Weekend Edition: 10 Things to Do in New York’s Art World Before May 2

Kader Attia, Untitled (Ghardaïa), 2009.
Kader Attia, Untitled (Ghardaïa), 2009. Photo: Courtesy Solomon R. Guggenheim Museum, New York


Opening: “But a Storm Is Blowing from Paradise: Contemporary Art of the Middle East and North Africa” at the Guggenheim Museum
The third exhibition in the Guggenheim UBS MAP Global Art Initiative explores the theme of modernism through contemporary works in a variety of media by a wide range of artists from the Middle East and North Africa. Highlights from this conceptually minded show, organized by Guggenheim curator Sara Raza, include Kadar Attia’s replica of a North African city that he’s constructed with couscous, salt and glue to comment on French modernist architect Le Corbusier’s appropriation of the region’s vernacular style of design and Mariam Ghani’s video installation that contrasts two modernist buildings in Afghanistan and Germany: one depicted in a state of ruin while the other is being redeveloped.
Solomon R. Guggenheim Museum, 1071 Fifth Avenue, New York, 10 a.m.-5:45 p.m., free with museum admission

Steve McQueen, End Credits, 2012.
Steve McQueen, End Credits, 2012. Courtesy the artist, Thomas Dane Gallery, London and Marian Goodman Gallery

Opening: “Open Plan: Steve McQueen” at the Whitney Museum of American Art
The final segment in a five-part series of alternating Whitney exhibitions on the massive fifth floor titled “Open Plan,” this show presents a six-hour video and a new sculpture by British artist Steve McQueen, the 1999 Turner Prize winner who’s best known as the acclaimed director of the feature film 12 Years a Slave. His video End Credit projects thousands of pages of documents compiled by the FBI during years of surveillance of African-American singer, actor and activist Paul Robeson, with the heavily censored texts read aloud by male and female voices. The artwork is projected on jumbo-size screens at opposite ends of the space, while in an adjacent gallery the sculptural work Moonlit features a pair of rough rocks, large enough to sit upon and captivatingly covered in silver leaf.
Whitney Museum, 99 Gansevoort Street, New York, 10:30 a.m.-10 p.m., free with museum admission

Alexander Ponomarev, Polar Man 3, 2016.
Alexander Ponomarev, Polar Man 3, 2016. Photo: Courtesy the artist and Richard Taittinger Gallery, New York

Opening: “Alexander Ponomarev: Stored in Ice” at Richard Taittinger Gallery
A multidisciplinary Russian artist and former sailor who has had a lifelong fascination with the sea, Alexander Ponomarev presents two large-scale installations and a selection of drawings in his first solo show with this gallery. Fresh off a one-person exhibition at the prestigious Pushkin Museum in Moscow, Mr. Ponomarev comments on cultures both old and recent via the layers of life buried deep beneath the ice of the Antarctic Circle. His drawings of explorers, icebreakers and submarines on vintage maps of the southernmost part of the world are matched with sculptural installations that replicate the grandeur of the frozen terrain and the daring vessels that explore it. The display is seen as a prelude to the artist’s upcoming voyage to Antarctica, where he will unveil his ambitious plans for the 1st Antarctic Biennale.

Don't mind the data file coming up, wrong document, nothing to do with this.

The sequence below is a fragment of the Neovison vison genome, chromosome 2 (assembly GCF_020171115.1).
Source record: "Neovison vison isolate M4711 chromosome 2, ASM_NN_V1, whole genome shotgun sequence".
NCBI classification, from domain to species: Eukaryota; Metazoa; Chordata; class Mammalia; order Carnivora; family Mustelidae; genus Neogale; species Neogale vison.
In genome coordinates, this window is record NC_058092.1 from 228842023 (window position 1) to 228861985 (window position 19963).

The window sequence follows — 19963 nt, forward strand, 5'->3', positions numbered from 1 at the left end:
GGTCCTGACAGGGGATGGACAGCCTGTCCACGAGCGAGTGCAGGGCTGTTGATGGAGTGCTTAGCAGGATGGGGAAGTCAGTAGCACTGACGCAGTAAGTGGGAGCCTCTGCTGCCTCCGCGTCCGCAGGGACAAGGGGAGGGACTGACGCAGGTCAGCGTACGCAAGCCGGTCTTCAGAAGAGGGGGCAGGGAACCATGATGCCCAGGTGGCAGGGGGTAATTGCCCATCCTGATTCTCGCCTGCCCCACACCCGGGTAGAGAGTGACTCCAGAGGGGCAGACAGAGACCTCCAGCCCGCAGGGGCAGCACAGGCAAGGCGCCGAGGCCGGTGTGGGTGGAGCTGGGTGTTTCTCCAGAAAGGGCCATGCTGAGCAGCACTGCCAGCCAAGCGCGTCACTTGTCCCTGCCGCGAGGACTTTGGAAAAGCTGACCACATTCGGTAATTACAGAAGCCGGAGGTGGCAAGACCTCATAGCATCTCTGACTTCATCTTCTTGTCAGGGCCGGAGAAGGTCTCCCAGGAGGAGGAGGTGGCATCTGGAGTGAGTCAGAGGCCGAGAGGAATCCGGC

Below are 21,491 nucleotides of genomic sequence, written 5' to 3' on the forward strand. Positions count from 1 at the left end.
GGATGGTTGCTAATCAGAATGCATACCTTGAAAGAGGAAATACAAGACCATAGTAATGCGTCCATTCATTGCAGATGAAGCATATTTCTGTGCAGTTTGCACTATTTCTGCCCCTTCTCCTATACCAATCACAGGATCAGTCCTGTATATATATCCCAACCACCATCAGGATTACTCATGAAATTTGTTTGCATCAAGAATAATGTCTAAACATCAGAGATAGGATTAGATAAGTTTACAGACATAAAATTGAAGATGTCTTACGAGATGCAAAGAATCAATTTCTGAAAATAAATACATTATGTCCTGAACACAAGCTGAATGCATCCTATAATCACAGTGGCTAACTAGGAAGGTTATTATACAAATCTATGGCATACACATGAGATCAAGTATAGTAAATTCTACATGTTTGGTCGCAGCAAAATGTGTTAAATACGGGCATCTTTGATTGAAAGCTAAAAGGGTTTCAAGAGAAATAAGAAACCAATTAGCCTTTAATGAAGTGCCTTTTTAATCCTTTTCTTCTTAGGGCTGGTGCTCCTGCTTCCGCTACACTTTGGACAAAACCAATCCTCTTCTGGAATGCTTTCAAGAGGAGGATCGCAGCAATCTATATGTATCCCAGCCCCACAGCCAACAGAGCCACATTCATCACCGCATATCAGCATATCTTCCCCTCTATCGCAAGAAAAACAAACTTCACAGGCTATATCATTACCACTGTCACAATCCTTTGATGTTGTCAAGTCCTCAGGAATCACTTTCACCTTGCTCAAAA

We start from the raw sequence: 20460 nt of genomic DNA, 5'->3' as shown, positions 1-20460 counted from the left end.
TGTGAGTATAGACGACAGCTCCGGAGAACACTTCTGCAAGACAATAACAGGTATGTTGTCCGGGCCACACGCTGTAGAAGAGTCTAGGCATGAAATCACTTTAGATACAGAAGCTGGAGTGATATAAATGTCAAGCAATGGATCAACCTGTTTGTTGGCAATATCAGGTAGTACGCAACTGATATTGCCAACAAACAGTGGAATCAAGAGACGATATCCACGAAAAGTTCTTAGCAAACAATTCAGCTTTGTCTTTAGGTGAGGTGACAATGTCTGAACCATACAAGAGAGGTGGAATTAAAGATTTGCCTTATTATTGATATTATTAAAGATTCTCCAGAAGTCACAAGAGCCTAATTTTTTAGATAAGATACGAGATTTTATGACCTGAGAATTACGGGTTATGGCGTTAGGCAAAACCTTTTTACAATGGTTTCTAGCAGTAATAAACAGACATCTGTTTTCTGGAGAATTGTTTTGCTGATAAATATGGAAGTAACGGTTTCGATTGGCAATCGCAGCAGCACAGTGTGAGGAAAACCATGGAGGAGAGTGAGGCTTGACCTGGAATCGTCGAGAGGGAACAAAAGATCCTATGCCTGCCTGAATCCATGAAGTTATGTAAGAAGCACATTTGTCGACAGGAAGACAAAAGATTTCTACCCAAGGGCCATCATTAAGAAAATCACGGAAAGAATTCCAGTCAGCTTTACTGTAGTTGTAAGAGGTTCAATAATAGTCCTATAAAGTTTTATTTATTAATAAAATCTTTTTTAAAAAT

Richard Taittinger Gallery, 154 Ludlow Street, New York, 6-8 p.m.

Barbara Takenaga, Night Painting (JFM), 2016.
Barbara Takenaga, Night Painting (JFM), 2016. Photo: Courtesy the artist and DC Moore Gallery, New York

Talk: “Sea of Stars: The Astral and the Oceanic in Contemporary Painting” at DC Moore Gallery
In conjunction with the gallery’s current exhibition “Barbara Takenaga: Waiting in the Sky,” Artcritical editor David Cohen conducts a conversation between Ms. Takenaga and artist Katherine Bradford, who recently mounted a solo show at the Lower East Side gallery Canada. Ms. Takenaga’s intricate paintings take the skies and seas as the point of departure for an exploration of spiritual abstraction, while Ms. Bradford’s figurative canvases delve into the recreational realm of swimming as a playful way to deal with the medium of paint. Mr. Cohen will investigate the artists’ parallel interests in the universe and how they each manifest those shared points of view in individual ways.
DC Moore Gallery, 535 West 22 Street, New York, 6:30 p.m.

She Don’t Need to Know. 2014. Directed by Yung Jake.
She Don’t Need to Know, 2014. Directed by Yung Jake. Courtesy Steve Turner, Los Angeles

Performance: “An Evening with Yung Jake ” at the Museum of Modern Art
Bringing MoMA’s “Slithering Screens” exhibition to a close, CalArts grad/artist/rapper/Internet personality Yung Jake presents a selection of his viral music videos mixed with a live performance. The film series featured an assortment of cinematic works that premiered in the Sundance Film Festival’s New Frontier program over the past decade. For the evening’s performance, the artist—who is said to have been born on the Internet in 2011 and who shows with the Los Angeles gallery Steve Turner Contemporary—layers the realms of digital technology, media hype and product endorsement with his rap lyrics about life on (what else?) the Internet. Stick around for the museum’s fun-filled PopRally, which features Yung Jake performing some of his music/video work, accompanied by guest rapper Lil Yachty. The late-night event, which has a separate $25 admission, is bookended with DJ sets by Ill Roots.